By CCN Markets: In the last 12 months, major technology companies have rushed to dive into video game streaming. Microsoft's Project xCloud is in testing, Google Stadia launches in November, and Samsung just unveiled the PlayGalaxy Link. Sony has PlayStation Now, and Amazon is rumored…
By CCN Markets: In the last 12 months, major technology companies have rushed to dive into video game streaming. Microsoft’s Project xCloud is in testing, Google Stadia launches in November, and Samsung just unveiled the PlayGalaxy Link. Sony has PlayStation Now, and Amazon is rumored to be entering the fray too.
Each company is making a sizeable financial bet on game streaming. However, it’s difficult to envision any outcome in which streaming services don’t flame out spectacularly.
In fact, it’s far more likely that highly-touted streaming projects like xCloud and Google Stadia prove to be completely dead on arrival.
Any product succeeds or fails because of how many – or few – are willing to pay for it, and with game streaming, the pool of potential players is incredibly small.
An Akamai study from 2017 found that just nine countries – South Korea, Norway, Hong Kong, Sweden, Switzerland, Finland, Singapore, Japan, and Denmark – have average internet speeds above 20Mb/s, which is what Google suggests can run Stadia smoothly.
In 2019, Stadia will launch in the United States, the UK, and most of Europe, meaning that four of the nine jurisdictions with internet speeds fast enough to use the service won’t have the option to use it until 2020 at the earliest.
There’s also the larger issue of just who game streaming is for.
If your device is so old that it can only run Doom and can’t afford a high-end model, game streaming promises a solution.
On paper, anyway.
Affluent gamers in countries with fast internet connections can afford expensive consoles and high-end PCs. Those in less affluent nations have access to the devices but may not be able to afford the subscriptions.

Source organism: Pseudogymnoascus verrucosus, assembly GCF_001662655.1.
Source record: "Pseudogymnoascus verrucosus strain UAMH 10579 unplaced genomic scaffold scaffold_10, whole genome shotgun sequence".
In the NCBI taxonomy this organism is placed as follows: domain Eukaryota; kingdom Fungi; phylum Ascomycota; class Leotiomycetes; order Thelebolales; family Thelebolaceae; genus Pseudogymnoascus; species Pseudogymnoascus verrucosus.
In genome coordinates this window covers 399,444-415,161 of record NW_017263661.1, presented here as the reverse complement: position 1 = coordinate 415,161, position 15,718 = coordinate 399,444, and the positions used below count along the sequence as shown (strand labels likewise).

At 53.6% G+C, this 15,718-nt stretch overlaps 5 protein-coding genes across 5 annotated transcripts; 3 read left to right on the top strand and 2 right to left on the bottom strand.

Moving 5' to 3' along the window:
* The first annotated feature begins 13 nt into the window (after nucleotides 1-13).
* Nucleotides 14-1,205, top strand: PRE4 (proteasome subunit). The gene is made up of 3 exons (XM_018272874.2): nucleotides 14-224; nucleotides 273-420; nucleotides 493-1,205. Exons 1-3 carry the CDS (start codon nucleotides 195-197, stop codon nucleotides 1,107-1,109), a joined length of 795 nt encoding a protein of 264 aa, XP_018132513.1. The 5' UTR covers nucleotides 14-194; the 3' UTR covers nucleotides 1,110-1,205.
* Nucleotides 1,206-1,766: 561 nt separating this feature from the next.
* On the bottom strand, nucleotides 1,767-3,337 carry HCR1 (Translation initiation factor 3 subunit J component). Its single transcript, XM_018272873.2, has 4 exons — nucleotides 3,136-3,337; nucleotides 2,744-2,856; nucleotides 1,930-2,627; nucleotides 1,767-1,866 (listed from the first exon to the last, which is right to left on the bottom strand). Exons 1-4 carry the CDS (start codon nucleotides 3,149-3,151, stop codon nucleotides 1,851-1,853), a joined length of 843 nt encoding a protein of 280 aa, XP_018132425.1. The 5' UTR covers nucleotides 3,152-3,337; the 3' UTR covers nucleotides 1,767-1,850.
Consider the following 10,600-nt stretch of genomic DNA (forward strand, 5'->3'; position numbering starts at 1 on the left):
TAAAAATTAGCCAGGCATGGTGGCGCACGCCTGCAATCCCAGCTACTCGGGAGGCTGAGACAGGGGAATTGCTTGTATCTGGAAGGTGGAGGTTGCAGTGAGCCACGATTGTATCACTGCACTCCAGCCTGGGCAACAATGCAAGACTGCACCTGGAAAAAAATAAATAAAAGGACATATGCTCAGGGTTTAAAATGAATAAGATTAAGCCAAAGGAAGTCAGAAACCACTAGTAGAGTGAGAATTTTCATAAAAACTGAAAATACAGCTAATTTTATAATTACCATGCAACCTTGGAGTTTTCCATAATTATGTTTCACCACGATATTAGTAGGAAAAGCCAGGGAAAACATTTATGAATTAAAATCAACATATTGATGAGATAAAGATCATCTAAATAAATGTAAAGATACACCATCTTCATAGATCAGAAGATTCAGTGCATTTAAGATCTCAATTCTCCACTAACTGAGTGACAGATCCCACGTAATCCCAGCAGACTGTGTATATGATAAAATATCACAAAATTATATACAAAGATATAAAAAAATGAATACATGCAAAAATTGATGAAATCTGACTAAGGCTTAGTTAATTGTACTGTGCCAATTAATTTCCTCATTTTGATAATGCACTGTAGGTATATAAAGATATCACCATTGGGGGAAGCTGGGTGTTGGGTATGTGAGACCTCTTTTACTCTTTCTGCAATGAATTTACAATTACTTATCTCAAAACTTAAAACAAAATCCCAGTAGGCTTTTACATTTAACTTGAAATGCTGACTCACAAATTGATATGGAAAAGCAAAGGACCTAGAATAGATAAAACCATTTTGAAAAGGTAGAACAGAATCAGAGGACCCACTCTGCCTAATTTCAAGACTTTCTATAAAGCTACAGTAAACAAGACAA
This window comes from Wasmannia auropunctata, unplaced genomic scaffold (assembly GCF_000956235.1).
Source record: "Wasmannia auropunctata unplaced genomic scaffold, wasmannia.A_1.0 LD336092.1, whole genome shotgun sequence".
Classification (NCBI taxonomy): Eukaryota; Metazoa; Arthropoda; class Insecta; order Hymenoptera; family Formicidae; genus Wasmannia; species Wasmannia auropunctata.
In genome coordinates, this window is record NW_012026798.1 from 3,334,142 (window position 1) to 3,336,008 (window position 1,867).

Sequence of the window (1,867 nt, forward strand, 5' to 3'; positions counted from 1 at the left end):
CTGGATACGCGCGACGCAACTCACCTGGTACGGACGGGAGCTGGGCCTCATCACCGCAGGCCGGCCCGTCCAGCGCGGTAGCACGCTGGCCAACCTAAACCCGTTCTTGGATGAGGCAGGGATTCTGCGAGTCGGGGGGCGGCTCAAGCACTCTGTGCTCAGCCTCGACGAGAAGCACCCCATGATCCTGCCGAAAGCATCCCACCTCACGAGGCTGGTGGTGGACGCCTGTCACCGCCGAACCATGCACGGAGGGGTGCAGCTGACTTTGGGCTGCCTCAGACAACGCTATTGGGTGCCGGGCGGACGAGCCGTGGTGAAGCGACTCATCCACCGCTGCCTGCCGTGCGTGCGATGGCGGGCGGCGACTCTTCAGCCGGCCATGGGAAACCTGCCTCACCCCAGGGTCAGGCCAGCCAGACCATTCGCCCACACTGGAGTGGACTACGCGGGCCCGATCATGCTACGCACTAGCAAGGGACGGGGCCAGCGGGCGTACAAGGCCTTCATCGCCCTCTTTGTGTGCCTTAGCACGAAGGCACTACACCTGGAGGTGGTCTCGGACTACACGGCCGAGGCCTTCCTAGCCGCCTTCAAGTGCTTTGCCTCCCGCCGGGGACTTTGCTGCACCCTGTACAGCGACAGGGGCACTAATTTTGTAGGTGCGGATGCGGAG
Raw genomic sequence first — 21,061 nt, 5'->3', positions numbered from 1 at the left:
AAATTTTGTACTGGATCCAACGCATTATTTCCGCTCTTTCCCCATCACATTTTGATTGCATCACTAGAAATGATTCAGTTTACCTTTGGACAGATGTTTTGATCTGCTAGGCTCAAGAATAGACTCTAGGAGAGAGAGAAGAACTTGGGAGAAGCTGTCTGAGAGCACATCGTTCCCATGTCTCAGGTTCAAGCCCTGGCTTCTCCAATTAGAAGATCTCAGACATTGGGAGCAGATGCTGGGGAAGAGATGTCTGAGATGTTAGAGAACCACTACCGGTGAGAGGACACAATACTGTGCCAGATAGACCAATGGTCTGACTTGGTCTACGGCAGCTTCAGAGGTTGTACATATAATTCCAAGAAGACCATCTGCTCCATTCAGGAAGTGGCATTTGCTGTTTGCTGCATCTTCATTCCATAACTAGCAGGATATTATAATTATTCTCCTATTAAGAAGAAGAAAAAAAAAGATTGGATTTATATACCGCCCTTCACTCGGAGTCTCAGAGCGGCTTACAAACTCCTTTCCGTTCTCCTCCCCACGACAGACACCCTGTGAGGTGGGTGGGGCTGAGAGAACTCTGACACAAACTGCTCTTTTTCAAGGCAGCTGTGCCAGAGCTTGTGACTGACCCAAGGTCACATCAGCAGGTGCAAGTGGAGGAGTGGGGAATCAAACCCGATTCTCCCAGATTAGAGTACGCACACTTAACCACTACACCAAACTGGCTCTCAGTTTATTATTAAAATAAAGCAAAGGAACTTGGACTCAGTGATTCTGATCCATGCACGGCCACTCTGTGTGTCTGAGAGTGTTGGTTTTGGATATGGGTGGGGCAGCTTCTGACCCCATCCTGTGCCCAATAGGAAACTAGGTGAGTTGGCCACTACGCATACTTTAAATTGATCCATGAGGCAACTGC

At $9.99 for Stadia, or $19.99 a month for PlayStation – plus the price of an often-expensive high-speed Internet connection – these services are going to be too expensive for those who would be best served by them.
There are 444 million mobile subscribers in sub-Saharan Africa, the fastest-growing mobile market in the world, and data is cheap, with the Democratic Republic of the Congo offering prices as low as $0.66 for 1GB. However, these aren’t low enough to make Stadia, which uses 4.5GB of data an hour at the minimal setting, affordable.
Xbox boss Phil Spencer kept it surprisingly realistic when asked about game streaming while speaking to GameSpot in a recent interview:
“I think this is years away from being a mainstream way people play. And I mean years, like years and years.”
Remember: Phil Spencer and Microsoft have a massive financial interest in video game streaming. Yet, comparing it to Netflix’s 20-year quest to make TV and movie streaming mainstream, Spencer said:
“I think game streaming will get there faster than 20 years, but it’s not going to be two years. This is a technological change. While it seems like it happens overnight, it doesn’t.”
Game streaming isn’t ready for the big time, not because the market won’t eventually be there, but because there’s no way it will be there anytime soon.
If Google and the other companies behind these streaming services can afford to wait and subsidize massive loss leaders, then they may stand a chance. But if not, it won’t be long until xCloud, Stadia, and their peers crash and burn.
Disclaimer: The views expressed in the article are solely those of the author and do not represent those of, nor should they be attributed to, CCN.
Last modified: January 10, 2020 3:34 PM UTC